It also means that no occasion, no dinner party is complete without a cheese plate. And orchestrating a cheese plate is very simple, really. Intuitive, even. The Joy of Cooking elaborates on the cheese plate in both the Appetizers and Hors d'Oeuvres and Desserts chapters, and for good reason. Cheese is an effortless way to entertain, and it's hard to beat where flavor and sophistication are concerned.
Some ground rules. Have at least three and no more than five kinds of cheese on the cheese plate. Serve 2 to 3 ounces of cheese per person (But have a little extra on hand just in case...you decide you need a cheese chaser the day after the party).
When choosing cheese, you want enough variety to keep everyone's palate on its toes (or, rather, taste buds). Choose cheeses with different flavors, textures, and aromas. You may want to have a theme--Italian cheeses or American farmstead cheeses--or you may want to eschew any semblance of a theme and just choose based on what looks best at the cheese counter. I prefer the latter approach. The fact is, those of us with fewer cheese resources might not be able to find a good sheep's milk cheese or blue cheese, for instance. Don't buy something substandard just because you absolutely have to find a certain type of cheese.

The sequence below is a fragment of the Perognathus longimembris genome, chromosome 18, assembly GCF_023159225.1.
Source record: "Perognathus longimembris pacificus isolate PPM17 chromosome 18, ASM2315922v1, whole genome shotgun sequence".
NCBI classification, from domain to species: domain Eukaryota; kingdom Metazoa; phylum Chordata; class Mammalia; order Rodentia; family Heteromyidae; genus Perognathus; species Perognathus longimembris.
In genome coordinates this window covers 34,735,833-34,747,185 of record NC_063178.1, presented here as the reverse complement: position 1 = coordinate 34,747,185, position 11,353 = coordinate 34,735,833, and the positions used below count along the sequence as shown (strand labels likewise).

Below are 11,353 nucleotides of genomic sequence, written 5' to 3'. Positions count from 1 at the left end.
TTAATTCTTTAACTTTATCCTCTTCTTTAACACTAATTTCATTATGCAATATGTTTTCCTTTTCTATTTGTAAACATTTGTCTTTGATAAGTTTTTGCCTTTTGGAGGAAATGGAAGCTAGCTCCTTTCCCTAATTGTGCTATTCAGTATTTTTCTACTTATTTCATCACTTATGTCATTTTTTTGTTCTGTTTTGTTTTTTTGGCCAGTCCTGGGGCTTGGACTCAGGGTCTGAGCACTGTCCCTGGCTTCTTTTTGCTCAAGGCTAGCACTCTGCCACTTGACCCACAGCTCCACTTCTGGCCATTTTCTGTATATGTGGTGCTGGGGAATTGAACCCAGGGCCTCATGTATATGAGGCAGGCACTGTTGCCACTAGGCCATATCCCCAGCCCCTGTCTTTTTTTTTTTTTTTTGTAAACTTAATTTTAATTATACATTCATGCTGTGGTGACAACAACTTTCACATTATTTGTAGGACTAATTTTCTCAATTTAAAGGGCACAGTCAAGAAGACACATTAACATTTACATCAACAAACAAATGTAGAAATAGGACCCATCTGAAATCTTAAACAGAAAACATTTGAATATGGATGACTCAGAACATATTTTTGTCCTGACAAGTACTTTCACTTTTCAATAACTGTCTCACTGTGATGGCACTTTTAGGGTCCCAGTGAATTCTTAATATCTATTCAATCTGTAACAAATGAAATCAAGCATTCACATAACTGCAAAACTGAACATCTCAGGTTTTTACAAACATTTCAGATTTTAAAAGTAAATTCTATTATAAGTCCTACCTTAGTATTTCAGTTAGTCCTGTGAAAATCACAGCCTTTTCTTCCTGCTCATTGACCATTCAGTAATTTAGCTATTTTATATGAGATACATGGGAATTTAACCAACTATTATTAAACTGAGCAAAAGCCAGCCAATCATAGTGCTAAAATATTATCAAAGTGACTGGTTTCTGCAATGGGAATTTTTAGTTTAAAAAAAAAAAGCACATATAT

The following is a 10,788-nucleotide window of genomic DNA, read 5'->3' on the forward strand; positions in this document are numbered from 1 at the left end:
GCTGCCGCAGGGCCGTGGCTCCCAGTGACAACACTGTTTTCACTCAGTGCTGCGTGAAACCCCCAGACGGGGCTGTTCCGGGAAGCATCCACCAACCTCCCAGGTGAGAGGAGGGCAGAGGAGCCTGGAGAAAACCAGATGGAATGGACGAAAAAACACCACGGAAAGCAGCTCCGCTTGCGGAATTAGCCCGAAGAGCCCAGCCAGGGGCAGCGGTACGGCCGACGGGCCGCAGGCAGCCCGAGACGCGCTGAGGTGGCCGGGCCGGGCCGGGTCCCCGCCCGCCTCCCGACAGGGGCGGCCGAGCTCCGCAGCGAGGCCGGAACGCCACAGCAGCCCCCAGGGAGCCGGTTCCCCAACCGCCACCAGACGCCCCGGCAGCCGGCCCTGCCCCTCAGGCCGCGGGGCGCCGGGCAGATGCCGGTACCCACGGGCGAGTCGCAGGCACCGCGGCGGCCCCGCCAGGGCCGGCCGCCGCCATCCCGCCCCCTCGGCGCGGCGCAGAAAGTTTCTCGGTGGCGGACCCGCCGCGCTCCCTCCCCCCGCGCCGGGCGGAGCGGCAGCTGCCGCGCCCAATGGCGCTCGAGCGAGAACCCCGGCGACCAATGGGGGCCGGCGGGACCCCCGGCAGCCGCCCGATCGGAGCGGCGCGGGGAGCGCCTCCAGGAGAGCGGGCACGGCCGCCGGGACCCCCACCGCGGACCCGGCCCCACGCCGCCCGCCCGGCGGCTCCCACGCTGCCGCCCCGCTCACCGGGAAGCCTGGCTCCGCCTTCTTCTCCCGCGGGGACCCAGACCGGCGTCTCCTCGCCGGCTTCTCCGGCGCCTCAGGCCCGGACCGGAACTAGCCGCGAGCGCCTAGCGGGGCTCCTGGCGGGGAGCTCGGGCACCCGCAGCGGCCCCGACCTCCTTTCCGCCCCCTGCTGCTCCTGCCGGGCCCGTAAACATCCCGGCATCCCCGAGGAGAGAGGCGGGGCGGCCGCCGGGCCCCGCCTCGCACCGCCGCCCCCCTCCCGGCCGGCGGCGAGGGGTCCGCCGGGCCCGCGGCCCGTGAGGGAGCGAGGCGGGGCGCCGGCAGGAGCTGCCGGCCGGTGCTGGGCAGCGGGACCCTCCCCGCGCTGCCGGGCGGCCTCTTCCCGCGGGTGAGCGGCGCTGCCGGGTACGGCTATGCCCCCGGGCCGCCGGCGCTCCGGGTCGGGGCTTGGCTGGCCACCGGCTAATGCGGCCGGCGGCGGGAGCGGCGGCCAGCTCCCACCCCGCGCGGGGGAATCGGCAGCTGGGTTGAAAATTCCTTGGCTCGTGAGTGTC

Don't forget to check out your local farmer's market--there are some incredible domestic cheeses these days, and you can take the opportunity to talk to the cheesemaker and learn more about what you're buying firsthand. Just as wine has terroir (a different flavor profile based on where it was produced, where the grapes were cultivated, etc.), so does cheese. An American cheesemaker in California may make a cheese very similar to one made in North Carolina, but the cheeses will be different due to any number of factors including, but not limited to, the diet of the ruminants in question, the breed of the animal, the stage of lactation, the time of year the cheese was produced, the methods of the cheesemaker, and the aging conditions. Wow your guests by finding out some specifics.
When choosing cheeses, consider your crowd first and foremost. If you'll be having tame eaters over, don't scare them off with something that you can smell from the next county (although it's important to remember that, usually, stinky cheeses should not taste terribly strong.). While you may prefer your cheeses coulant (runny) and fragrant, many guests with tamer palates will appreciate milder, less audacious cheeses. The bottom line is that while cheeses technically have a "perfect point of ripeness", that particular perfection may not appeal to everyone. Also keep in mind that pregnant women are often advised to stay away from soft and raw milk cheeses, and so many do. You want your guests to feel comfortable with the cheese plate, not repelled by it.